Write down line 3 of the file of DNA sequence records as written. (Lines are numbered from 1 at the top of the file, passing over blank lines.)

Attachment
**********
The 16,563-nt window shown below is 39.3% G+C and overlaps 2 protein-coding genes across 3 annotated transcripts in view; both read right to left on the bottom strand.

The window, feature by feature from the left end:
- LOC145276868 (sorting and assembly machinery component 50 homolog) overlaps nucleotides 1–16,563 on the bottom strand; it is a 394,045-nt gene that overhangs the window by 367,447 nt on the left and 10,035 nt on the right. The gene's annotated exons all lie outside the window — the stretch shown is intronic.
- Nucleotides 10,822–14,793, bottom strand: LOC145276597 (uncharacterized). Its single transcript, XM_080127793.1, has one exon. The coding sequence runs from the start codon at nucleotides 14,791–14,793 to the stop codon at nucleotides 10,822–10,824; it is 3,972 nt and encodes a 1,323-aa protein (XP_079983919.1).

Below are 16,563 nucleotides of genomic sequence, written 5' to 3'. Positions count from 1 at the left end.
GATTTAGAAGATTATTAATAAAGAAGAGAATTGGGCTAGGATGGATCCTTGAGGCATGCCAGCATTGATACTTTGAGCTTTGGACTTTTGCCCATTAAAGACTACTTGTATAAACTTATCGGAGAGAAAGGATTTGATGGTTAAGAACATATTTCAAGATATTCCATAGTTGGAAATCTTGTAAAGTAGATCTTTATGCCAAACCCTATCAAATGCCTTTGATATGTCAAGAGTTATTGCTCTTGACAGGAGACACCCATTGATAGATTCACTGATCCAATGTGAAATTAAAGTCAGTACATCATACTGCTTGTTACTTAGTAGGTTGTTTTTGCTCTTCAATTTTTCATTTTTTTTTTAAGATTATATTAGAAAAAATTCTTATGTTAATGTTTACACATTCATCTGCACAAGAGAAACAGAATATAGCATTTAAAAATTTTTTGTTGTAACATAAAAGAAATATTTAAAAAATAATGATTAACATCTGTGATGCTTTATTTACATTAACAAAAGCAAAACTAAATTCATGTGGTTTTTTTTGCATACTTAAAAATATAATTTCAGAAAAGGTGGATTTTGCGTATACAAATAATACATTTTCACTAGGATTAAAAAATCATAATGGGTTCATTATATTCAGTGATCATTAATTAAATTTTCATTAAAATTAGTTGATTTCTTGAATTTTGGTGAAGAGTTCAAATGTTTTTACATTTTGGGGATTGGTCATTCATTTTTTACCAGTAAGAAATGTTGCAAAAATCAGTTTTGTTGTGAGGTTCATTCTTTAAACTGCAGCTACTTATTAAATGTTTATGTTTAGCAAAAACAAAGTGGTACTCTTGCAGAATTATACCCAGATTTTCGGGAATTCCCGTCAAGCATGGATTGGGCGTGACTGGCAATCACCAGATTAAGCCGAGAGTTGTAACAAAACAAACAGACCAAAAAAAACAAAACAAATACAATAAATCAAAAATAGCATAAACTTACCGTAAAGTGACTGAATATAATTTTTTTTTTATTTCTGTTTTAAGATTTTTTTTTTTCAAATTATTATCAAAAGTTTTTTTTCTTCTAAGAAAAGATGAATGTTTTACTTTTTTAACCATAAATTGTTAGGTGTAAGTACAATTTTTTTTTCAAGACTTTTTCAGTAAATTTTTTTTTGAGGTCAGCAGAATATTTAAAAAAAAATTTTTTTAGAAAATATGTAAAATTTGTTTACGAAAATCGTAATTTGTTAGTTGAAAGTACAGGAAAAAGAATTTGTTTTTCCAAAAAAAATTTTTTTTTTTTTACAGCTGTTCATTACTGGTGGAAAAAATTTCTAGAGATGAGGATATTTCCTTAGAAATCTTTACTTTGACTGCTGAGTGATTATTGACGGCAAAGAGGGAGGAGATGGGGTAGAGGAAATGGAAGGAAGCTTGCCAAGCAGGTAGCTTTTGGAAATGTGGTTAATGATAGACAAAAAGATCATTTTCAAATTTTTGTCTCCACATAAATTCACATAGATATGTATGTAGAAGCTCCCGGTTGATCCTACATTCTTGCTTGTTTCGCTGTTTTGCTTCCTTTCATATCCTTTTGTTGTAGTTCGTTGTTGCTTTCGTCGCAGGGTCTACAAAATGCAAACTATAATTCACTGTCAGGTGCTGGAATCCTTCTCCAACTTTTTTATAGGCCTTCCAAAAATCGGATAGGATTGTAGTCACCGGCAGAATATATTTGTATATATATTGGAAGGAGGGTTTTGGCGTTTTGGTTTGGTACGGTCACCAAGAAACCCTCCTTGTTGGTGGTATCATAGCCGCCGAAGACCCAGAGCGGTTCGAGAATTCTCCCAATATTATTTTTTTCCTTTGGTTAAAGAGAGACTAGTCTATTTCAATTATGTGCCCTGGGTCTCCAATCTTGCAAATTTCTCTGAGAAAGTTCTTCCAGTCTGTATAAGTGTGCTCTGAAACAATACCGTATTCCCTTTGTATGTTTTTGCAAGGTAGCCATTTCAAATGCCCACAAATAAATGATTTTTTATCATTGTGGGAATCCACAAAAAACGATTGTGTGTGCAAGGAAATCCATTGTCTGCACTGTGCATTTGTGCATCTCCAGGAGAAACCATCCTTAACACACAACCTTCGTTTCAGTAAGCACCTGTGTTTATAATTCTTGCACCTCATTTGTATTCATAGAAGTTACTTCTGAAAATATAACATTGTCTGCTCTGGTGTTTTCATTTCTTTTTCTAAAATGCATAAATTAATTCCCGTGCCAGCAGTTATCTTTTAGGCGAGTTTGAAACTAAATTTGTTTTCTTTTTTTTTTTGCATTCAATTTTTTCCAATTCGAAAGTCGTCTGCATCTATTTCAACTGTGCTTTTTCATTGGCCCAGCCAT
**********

- LOC145276868 (sorting and assembly machinery component 50 homolog) overlaps nucleotides 1–16,563 on the bottom strand; it is a 394,045-nt gene that overhangs the window by 367,447 nt on the left and 10,035 nt on the right. The gene's annotated exons all lie outside the window — the stretch shown is intronic.